The tens of thousands of students who need remedial work are costly for taxpayers, less likely to graduate.
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Logan Clifford loved high school, enjoying a vibrant social life and good grades. But the fun carried a deferred price tag known as remedial math.
"I was a student body officer, and I did a lot of different activities. I wasn't thinking about my future. I should have had an eye on the next phase of my life," said the recent Utah State University graduate.
In other words, Clifford should have taken math his senior year, but it isn't required at Cottonwood High School, where he graduated in 2004, or by the state in general.
Clifford's story illustrates a pressing crisis: Too many people who go to college are not academically ready, putting a big drag on the higher education system and the state's economy.
Several explanations have been offered over the years: lack of rigor in the high school curriculum; inadequate funding of public education; too few secondary-school counselors; "senioritis," or the tendency to not take 12th grade seriously; and cultural factors outside schools' control, including family values regarding education and the influence of peers.
Each year, thousands of college students require remedial coursework, which helps explain Utah's disappointing college completion rates. But money woes, family and work obligations, and lack of direction are also barriers to college graduation. The University of Utah's six-year graduation rate is 58 percent, according to a recent audit, far below that of most comparable flagship institutions. The University of Washington and Penn State, by contrast, have graduation rates of 81 and 85 percent, respectively.
Clifford's lost year of math meant he had to take introductory math at USU to earn a bachelor's in public relations. He had to take the course, which charges extra tuition, twice in his final year at USU.
But he is more fortunate than some: After graduating last year, he now works as a PR manager with a Logan ad agency. Published research shows that nationally, students taking remedial courses, also called "developmental" education, are less likely to graduate. Their chances decline the more remediation they require.
"When students enter college, they have two things working against them: time and money," said state Sen. Stephen Urquhart, R-St. George. "Those things will knock them off course, meaning they can't afford college, or they get married and get a job. Remedial education is just spinning wheels."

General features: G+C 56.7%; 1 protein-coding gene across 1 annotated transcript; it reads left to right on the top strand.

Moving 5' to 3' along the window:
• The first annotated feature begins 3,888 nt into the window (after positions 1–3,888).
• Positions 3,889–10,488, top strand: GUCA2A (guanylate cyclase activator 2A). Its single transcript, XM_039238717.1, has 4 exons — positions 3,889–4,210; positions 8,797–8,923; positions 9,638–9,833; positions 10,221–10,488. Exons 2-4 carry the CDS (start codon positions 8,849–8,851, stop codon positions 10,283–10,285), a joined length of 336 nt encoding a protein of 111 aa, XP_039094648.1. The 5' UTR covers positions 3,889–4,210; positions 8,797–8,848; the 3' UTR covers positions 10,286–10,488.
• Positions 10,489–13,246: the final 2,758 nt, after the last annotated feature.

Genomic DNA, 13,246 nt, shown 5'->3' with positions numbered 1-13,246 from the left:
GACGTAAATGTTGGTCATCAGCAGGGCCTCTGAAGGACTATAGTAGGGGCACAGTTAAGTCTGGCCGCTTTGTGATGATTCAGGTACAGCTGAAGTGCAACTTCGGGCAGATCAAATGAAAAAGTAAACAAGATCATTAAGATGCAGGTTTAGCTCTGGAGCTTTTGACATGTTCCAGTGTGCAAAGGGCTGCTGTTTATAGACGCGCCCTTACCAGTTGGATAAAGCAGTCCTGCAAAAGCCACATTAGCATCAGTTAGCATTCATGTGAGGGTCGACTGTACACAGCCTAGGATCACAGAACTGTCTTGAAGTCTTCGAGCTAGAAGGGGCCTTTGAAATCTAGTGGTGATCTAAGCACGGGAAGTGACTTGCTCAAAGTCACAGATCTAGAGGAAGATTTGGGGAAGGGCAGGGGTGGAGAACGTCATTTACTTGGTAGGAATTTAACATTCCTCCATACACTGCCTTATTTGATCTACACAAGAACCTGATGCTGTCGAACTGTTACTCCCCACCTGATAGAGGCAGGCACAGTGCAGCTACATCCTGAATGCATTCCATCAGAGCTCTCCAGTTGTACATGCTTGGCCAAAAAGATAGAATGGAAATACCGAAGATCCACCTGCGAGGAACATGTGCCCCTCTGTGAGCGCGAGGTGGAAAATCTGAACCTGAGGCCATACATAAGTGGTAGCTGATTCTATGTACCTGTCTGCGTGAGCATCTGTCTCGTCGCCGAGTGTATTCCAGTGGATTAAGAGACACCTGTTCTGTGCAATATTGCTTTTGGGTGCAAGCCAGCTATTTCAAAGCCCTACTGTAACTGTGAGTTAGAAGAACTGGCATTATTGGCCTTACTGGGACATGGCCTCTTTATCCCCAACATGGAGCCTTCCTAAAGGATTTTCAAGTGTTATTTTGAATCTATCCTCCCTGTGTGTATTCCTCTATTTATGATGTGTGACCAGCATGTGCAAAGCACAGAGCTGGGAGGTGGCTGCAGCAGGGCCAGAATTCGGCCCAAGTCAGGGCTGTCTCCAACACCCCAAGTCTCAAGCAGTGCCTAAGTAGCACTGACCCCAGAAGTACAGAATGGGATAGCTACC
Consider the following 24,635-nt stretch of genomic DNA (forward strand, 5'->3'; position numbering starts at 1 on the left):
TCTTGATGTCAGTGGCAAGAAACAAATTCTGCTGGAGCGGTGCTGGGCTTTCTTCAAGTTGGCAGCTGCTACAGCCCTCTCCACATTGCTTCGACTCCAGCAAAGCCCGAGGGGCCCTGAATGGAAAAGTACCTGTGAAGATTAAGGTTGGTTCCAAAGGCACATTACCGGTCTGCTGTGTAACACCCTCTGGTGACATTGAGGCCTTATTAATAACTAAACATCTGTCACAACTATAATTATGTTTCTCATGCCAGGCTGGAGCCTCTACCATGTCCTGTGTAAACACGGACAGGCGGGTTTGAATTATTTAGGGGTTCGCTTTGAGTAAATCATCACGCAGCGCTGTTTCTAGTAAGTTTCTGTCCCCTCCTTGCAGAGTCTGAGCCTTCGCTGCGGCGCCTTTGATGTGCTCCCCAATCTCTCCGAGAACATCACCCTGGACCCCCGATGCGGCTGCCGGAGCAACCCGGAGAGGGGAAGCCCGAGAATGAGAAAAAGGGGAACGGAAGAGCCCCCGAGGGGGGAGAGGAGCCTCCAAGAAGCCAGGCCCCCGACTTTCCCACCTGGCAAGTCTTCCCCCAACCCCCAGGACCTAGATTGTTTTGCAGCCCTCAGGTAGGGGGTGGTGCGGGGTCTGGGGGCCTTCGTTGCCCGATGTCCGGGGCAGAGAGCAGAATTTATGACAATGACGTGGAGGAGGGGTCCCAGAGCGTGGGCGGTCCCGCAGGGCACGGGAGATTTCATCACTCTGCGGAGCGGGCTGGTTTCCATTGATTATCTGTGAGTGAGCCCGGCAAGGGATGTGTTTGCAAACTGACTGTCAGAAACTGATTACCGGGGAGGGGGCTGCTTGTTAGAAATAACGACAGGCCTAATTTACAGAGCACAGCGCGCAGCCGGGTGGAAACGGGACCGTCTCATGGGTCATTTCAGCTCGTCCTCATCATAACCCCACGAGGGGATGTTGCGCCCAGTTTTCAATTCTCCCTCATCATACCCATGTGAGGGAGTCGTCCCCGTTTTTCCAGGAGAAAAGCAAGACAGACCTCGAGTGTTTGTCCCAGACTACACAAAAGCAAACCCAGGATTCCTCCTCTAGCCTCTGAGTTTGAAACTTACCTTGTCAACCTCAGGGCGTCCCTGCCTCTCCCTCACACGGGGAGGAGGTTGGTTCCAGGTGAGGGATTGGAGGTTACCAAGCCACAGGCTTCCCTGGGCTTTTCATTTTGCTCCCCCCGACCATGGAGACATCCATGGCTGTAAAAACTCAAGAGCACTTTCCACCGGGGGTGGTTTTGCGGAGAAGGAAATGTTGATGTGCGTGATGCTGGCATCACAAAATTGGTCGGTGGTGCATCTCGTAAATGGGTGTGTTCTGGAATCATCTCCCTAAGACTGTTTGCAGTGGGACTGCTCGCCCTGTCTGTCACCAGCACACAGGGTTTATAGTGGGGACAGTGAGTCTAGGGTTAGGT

Ominous signs • According to the Utah System of Higher Education (USHE), the state once was a leader in college participation among 19-year-olds, and in the portion of young adults holding degrees. Not anymore. Only about half of Utah high school graduates start college within a year of graduating and the portion of the working-age population with a college degree has slid to 39 percent.
Utah Gov. Gary Herbert has formalized a goal to boost that number to 55 percent by 2020, citing studies showing that two-thirds of Utah jobs will soon require a college degree or postsecondary certification.
"If we are going to reach our goal, we are going to have to make half our gains in changing the completion rates. We have to plug the leaks in the pipeline," said David Jordan, chairman of the state Board of Regents.
So far the data do not bode well for achieving this goal. Just more than one-quarter of Utah high school students taking the ACT achieve benchmarks for college readiness in all four categories of math, science, reading and English. But that's slightly better than the national average, and on the rise.
Rich Nelson, CEO of the Utah Technology Council, said neither students nor Utah can afford to keep remediating students in college.
"It's too expensive for the taxpayers, and it's just very harmful, especially in this kind of economic time," Nelson said. "Students need to be better prepared for a postsecondary education if they're going to find meaningful work."
A State Office of Education committee recommended several years ago that all high school seniors be required to take math to help reduce the number of those who need remedial classes in college. But the state school board has put off making a decision on that as it works to implement new, more rigorous academic standards called the Common Core.
The longer path • Although math is the larger remedial burden on Utah colleges, many professors are more concerned about students' poor writing. While composition skills are essential for success in college and beyond, more students are graduating from high school without mastering the basics. But writing assignments are tough on teachers.